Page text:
Schuster said he started his legal career as a prosecutor in the Cobb Solicitor General’s office and after two years was hired by (former Cobb District Attorney) Tom Charron to be a trial DA and trial team leader.

“It is hard to believe that there were only six assistant DAs at the time,” he said. “I left and went into private practice for 22 years. My practice was litigation based. Almost all the time I was with one of my mentors, Jimmy Berry. He truly taught me about human nature and how to appeal to jurors.”

Schuster served in a number of positions with the Cobb County Bar Association, including as president for a term, and later spent 14 years on the Board of Governors for the State Bar of Georgia.

“I was honored to be selected as a Juvenile Court judge in 2002,” he said, adding that “as a judge, I have always respected and appreciated the hard work of attorneys.”

Setting the bar

Former Georgia Attorney General Sam Olens said he remembers when Schuster left private practice to become a Juvenile Court judge, and proved to be a pioneer in resolution techniques that united all parties rather than just punishing the perpetrator.

“Working with families, working with children, similar to where we are now with criminal justice reform, he took the time to bring all the parties together to solve problems and help (juveniles) be the best they could be,” Olens told the MDJ Monday. “At that time that was a revolutionary concept. He was the first Juvenile Court judge I know that literally put the energy and the time into providing all the different resources to steer a child’s career path in a positive direction. He spent an inordinate amount of time getting everyone together at the table and turning it into a positive process for the families.”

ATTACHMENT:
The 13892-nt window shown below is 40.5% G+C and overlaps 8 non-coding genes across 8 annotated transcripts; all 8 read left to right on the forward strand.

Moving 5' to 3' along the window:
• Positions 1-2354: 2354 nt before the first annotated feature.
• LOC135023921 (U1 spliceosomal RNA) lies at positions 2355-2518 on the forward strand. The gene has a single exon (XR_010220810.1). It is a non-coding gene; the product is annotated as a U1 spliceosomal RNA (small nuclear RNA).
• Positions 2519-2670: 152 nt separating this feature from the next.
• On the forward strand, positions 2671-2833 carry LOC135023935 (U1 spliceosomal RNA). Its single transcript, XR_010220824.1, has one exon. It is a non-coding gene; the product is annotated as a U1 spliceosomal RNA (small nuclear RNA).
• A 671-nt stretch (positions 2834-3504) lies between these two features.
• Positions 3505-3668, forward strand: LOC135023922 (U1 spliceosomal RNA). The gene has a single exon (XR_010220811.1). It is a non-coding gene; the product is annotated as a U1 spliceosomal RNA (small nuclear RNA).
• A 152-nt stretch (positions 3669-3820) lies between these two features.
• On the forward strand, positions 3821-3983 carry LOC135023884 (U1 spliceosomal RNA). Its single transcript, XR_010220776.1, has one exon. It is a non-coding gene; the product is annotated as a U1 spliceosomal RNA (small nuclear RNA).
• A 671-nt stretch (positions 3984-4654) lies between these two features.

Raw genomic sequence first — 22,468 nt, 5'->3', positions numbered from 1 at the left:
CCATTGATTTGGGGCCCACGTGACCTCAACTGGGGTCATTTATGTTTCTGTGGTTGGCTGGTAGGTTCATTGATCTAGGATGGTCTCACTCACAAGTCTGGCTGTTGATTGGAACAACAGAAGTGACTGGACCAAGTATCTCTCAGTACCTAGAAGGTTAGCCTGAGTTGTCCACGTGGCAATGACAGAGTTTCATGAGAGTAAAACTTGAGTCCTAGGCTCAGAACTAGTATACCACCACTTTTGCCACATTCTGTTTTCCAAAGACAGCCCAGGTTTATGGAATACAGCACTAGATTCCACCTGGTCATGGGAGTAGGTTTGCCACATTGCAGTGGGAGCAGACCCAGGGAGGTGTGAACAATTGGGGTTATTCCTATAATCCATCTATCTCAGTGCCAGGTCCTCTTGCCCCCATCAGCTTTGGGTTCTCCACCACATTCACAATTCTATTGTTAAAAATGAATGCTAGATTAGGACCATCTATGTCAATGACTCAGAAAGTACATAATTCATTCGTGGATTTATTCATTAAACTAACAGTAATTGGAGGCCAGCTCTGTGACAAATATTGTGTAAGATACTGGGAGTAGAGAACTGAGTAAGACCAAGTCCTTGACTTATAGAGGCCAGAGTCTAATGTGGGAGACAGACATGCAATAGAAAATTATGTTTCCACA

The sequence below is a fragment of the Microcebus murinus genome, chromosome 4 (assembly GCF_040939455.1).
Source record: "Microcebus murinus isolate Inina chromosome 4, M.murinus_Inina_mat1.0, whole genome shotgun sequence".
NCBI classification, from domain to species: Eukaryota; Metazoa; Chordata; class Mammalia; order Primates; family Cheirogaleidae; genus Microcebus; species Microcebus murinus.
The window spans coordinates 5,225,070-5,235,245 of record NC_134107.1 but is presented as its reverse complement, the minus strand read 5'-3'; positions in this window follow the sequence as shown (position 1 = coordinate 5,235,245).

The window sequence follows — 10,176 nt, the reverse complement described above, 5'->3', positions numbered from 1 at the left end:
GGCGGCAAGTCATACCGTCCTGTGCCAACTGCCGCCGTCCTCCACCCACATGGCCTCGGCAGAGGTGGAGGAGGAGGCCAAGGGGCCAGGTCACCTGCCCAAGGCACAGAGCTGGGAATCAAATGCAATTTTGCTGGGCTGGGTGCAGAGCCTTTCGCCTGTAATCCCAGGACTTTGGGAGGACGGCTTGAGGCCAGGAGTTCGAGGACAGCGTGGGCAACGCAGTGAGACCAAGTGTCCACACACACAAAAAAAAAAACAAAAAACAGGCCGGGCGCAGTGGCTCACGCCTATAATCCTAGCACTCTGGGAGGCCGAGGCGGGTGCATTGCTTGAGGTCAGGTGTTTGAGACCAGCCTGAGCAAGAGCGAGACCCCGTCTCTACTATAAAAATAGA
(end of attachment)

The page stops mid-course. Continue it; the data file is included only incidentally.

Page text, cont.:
Olens also praised Schuster’s work in civil cases, saying he was essentially doing the work of a business court before the state started one.

“He relished complicated civil cases, delved into the micro detail level to solve problems,” Olens said. “I think the big issue was simply the degree to which he cared about the litigants, the parties, in front of him, and the ability to form remedies that worked for everyone and that brought justice and really helped the community.”

A University of Georgia School of Law graduate, Schuster is a founding member and former president of the American College of Business Court Judges.

He said he is proud of the work the Cobb Superior Court has done in the last 16 years and how its judges have tackled the issues of criminal justice reform, accountability courts and civil and family law reform.

“Our bench has promoted the careers of a number of exceptional attorneys who in the past would have been left behind,” Schuster said. “When the U.S. Supreme Court legalized same sex marriage we immediately implemented the ruling. That day I performed Cobb’s first marriage in the court’s atrium.”

Schuster thanked the Cobb Bar, his fellow Superior Court judges and staff, and his family on Monday. He and his wife Reva, married since 1979, have two adult daughters — a pediatrician and an attorney — and one grandchild.

“Thank you to all who have supported and touched my career,” Schuster said.